David Bowie didn’t really need to make another album. Most fans believed he was retired (or even dying) in the years that followed 2003’s Reality, and Bowie went to great pains to keep the recording of The Next Day a secret until the last possible moment. It’s an album that knows its context: The frustratingly minimalist cover art is a stuck-out tongue to those who consider the past sacred or untouchable, but the music is undeniably Bowie, drawing on his decades of musical innovations to produce a few lightly satisfying tracks that tell dark stories of war and heartbreak. It might be impossible to live up to your own legend, but on The Next Day Bowie doesn’t seem to care.
Gap between albums: 15 years
“Yes, there is a ghost girl, a hotel, housekeeping ladies, and things happen,” Japanese duo Cibo Matto said of this concept album. “But they are elusive in nature.” This vague story, if anything, just makes the themes of Hotel Valentine even more obscure, but it’s hardly the point of this energetic, self-aware comeback; the songs themselves are a kaleidoscope of global and temporal influences that evoke everything from Serge Gainsbourg to Die Antwoord. Hotel Valentine picks up right where the cult ‘90s New York duo left off, stitching together diverse genres into quirky pop that works despite itself.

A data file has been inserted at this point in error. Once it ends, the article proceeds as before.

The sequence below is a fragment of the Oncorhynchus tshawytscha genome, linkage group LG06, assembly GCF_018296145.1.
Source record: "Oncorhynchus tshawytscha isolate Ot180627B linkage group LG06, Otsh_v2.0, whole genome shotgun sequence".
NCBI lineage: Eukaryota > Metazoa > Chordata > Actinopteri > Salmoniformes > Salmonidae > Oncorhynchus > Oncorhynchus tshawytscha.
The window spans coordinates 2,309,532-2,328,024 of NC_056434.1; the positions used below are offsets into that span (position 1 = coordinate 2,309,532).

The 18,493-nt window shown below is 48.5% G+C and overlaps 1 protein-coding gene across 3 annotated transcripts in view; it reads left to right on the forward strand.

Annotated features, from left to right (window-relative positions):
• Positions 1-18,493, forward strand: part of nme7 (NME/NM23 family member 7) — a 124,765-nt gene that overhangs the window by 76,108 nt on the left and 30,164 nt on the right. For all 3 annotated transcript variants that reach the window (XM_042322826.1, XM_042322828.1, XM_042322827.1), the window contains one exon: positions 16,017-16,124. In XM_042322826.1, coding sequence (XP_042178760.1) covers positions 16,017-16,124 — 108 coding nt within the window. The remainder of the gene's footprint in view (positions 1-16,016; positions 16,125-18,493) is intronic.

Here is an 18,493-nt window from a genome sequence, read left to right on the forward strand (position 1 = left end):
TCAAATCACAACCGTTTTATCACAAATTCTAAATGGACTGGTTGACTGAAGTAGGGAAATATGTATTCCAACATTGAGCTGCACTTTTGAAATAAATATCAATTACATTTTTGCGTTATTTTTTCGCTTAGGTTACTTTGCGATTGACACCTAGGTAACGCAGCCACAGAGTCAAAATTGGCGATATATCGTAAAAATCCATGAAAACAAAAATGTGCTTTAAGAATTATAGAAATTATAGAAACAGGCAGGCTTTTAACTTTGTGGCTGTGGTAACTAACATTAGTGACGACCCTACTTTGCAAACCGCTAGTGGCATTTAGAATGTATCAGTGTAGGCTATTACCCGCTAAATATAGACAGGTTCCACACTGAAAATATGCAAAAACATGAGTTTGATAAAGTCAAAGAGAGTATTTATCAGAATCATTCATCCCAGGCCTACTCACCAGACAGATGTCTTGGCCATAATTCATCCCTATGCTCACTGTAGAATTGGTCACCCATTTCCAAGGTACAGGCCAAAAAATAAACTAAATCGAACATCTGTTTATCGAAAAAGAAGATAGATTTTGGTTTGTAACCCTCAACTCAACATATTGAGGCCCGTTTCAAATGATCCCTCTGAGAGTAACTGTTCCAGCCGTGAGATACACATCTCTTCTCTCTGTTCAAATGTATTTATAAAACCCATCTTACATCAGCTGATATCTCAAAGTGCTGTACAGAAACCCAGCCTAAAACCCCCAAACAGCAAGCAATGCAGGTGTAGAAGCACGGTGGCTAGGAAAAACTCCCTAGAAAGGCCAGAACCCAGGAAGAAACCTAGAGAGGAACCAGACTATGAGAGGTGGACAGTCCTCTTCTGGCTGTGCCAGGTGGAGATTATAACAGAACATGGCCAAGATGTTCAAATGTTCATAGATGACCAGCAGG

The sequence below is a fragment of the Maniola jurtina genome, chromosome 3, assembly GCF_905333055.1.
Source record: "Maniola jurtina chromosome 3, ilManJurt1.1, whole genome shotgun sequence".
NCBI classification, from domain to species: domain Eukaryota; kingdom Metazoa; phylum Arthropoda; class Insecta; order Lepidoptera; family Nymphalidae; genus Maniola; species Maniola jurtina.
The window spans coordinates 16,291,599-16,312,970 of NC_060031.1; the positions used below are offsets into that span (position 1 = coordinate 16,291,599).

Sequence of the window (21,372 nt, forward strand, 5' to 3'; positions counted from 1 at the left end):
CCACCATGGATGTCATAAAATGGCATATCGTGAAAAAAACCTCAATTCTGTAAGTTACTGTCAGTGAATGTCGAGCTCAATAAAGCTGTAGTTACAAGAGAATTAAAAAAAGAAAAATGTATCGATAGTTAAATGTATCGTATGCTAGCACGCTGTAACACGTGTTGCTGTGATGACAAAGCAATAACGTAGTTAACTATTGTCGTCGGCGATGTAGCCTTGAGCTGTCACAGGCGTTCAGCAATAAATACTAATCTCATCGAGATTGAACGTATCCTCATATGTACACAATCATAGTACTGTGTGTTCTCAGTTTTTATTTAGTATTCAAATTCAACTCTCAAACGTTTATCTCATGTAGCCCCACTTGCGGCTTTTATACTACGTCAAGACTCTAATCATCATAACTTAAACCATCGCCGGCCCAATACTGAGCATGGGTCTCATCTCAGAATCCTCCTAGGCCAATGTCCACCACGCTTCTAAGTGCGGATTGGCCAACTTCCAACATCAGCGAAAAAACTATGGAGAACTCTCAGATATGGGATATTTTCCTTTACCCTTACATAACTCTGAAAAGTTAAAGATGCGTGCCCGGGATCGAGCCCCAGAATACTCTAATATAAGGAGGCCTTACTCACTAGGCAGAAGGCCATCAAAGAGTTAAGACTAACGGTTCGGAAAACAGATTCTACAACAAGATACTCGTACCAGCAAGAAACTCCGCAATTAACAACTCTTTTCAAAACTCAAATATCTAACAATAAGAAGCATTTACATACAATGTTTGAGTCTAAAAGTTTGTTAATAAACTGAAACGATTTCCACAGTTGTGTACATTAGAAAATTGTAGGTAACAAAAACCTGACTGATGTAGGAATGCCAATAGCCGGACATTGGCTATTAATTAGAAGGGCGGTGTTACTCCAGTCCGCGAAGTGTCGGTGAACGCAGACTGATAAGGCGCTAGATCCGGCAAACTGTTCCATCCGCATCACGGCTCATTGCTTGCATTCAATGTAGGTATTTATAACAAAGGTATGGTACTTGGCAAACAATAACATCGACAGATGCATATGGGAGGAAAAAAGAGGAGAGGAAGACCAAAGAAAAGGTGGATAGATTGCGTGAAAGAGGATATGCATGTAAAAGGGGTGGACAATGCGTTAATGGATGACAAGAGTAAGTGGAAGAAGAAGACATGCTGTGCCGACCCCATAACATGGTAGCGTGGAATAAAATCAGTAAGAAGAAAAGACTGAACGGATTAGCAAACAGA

11. Steely Dan, Two Against Nature (2000)
Gap between albums: 20 years
The cool kids at the turn of the millennium hated Steely Dan. “Remember, this glossy bop-pop was the indifferent aristocracy to punk rock’s stone-throwing in the late 70’s,” a fledgling Pitchfork put it. “People fought and died so our generation could listen to something better.” How times have changed. High production values and complex songwriting are back in, and Pitchfork puts Drake singles on the top of its year-end lists. Indifferent to the micro-drama are the Dan, the nerdy funk gods who returned to deliver more of their studiously well-composed, perfectly produced tunes — music for you and your dad to get down to together. Two Against Nature may not have had the killer singles to match their 1970s work, but it proved Steely Dan didn’t lose much along the way.
Gap between albums: 12 years
Relatively mild and contemplative in comparison to her ‘80s albums, Aerial featured odes to Elvis, Bush’s son, and pi (though, according to Wikipedia, she sings “117 digits of the number … but misses 22 digits from the 80th to the 101st place”). The second half of the double album is one continuous track, charting the seasons and one full day, employing birdsong samples and minimal instrumentation. Though it’s a mixed bag with as many moments of self-indulgence as transcendence, Aerial sent the message that Bush would put out the music she wanted, when she wanted, and reminded the world that her fan base is one of music’s most passionate.